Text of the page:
Happy to share with you that my article about those Confederate statues got published today in USA Today.
I want add here one more consideration which I also briefly discuss in my book, The Weeping Time.
7.And what about the role of Christianity?
In the spirit of Thomas Jefferson’s groundbreaking Virginia Statute for Religious Freedom, America is a place considered to be a beacon of religious liberty. All are welcome to diverse expressions of faith or lack thereof. For those who are Christians who relate to what they see as the Christian heritage of many of the founders as well as the Confederates: consider that the theme of repentance for wrongdoing is at the heart of the Bible and Christian ideology. Repentance in Christianity is said to be the beginning of true freedom. What if those who ascribe to this faith and ideology begin to perceive the wrongs of slavery in this way in order to bridge divisions rather than expand them?
Finally, as I shared in the article, there were always people who thought “outside the box;” who we don’t have to say they were men and women of their time, because what they stood for –equality and freedom –were timeless values. We need to uplift figures like Thaddeus Stevens who while alive fought tirelessly for equality, and before he died in 1868, insisted that he be buried in an interracial burial ground. Or Gerrit Smith who I like to think of as an early proponent of Reparations because he effectively gave away thousands of farm tracts to ex- slaves and runaways in upstate New York.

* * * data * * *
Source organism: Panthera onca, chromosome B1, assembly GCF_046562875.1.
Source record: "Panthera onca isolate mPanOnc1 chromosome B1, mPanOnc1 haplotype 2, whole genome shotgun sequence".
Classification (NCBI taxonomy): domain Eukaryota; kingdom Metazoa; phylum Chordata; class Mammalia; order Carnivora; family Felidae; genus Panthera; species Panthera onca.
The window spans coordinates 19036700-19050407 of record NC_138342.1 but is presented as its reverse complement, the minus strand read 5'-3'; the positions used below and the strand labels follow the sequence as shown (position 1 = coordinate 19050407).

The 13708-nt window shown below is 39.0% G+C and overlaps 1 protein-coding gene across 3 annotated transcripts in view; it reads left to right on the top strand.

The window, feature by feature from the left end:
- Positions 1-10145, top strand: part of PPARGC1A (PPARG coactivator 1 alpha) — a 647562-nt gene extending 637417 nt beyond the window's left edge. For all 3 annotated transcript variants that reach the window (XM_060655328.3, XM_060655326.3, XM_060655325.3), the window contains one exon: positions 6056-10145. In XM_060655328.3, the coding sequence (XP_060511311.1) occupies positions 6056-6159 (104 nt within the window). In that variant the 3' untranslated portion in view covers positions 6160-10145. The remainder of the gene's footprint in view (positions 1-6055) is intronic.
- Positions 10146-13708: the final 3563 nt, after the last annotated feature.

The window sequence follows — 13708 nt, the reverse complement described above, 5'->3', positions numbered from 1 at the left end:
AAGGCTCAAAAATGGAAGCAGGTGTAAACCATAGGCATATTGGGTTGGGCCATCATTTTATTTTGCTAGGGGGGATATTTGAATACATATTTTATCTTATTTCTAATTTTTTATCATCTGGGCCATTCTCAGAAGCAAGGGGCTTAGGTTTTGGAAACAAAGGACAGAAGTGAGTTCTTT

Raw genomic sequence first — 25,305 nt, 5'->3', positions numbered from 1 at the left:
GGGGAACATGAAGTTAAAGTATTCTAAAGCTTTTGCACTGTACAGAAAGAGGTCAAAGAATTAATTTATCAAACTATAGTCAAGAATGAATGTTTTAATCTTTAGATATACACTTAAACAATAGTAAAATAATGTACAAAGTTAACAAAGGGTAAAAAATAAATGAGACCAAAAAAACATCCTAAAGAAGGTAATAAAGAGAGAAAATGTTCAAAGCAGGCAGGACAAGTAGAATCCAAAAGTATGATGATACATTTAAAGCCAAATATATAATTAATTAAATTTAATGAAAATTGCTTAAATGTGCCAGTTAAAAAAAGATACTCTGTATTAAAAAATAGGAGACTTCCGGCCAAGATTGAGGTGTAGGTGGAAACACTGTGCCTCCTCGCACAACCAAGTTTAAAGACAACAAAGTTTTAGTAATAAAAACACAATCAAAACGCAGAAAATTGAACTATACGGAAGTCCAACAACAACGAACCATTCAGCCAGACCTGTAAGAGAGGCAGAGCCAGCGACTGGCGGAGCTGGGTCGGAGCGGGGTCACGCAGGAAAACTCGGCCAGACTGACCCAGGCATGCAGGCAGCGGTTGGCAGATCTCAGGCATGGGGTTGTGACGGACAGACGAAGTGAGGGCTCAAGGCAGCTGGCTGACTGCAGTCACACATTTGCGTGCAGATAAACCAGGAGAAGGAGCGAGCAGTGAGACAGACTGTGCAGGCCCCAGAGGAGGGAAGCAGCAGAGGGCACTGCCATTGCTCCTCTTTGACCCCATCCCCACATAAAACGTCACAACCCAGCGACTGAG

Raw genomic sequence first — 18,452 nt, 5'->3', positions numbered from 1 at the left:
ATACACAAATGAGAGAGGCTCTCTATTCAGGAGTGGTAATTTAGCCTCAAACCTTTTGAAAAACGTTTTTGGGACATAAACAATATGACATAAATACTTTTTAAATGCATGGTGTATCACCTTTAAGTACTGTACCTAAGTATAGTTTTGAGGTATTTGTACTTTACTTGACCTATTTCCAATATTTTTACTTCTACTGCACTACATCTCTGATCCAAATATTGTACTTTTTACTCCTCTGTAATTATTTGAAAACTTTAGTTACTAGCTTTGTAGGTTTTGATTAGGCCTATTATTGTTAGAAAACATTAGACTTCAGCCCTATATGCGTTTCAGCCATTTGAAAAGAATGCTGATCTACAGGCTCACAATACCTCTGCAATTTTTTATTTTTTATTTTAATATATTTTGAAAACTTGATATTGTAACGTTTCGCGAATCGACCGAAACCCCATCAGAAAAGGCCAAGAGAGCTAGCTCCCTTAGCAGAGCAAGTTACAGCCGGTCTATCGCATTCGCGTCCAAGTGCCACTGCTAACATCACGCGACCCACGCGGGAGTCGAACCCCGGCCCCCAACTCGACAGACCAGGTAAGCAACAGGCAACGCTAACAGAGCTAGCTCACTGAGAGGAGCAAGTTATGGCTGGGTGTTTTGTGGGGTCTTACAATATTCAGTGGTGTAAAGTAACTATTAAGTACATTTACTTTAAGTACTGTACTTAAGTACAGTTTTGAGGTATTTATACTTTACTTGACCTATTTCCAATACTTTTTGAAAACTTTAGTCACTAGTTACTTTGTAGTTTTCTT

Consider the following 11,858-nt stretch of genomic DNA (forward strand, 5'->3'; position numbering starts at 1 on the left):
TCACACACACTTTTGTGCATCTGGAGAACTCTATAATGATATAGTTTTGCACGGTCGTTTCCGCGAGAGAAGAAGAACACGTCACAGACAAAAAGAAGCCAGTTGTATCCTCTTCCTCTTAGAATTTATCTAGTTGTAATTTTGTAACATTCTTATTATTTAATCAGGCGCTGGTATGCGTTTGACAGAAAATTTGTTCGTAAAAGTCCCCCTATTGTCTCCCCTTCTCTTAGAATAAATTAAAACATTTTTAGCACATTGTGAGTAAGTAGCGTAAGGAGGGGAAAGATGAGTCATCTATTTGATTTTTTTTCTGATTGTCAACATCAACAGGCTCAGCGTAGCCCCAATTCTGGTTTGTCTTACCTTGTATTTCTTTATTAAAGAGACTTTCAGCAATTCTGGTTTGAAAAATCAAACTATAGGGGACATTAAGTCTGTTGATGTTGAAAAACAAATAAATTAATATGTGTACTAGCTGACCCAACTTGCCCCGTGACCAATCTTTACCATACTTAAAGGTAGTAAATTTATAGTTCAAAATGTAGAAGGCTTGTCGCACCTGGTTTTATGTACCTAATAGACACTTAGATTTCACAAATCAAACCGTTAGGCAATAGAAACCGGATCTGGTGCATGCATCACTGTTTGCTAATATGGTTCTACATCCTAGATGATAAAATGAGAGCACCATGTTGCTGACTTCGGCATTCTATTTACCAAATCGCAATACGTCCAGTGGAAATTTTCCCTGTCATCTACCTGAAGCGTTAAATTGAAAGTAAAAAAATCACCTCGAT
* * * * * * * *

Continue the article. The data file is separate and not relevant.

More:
We are still hopeful that we will see Harriet Tubman’s likeness on US currency one day, but runaway slave and author Harriet Jacobs should also be remembered for her harrowing tale. In her Incidents in a Life of a Slave Girl, she described that double bind: to be both female and Black in bondage. Her narrative was an important testimony in the abolition movement – that early civil rights movement that helped to bring about Emancipation. If we are going to look up to anyone in history, why not consider these men and women?
Anne C. Bailey
Image of Thaddeus Stevens, courtesy of Mathew Brady / Public domain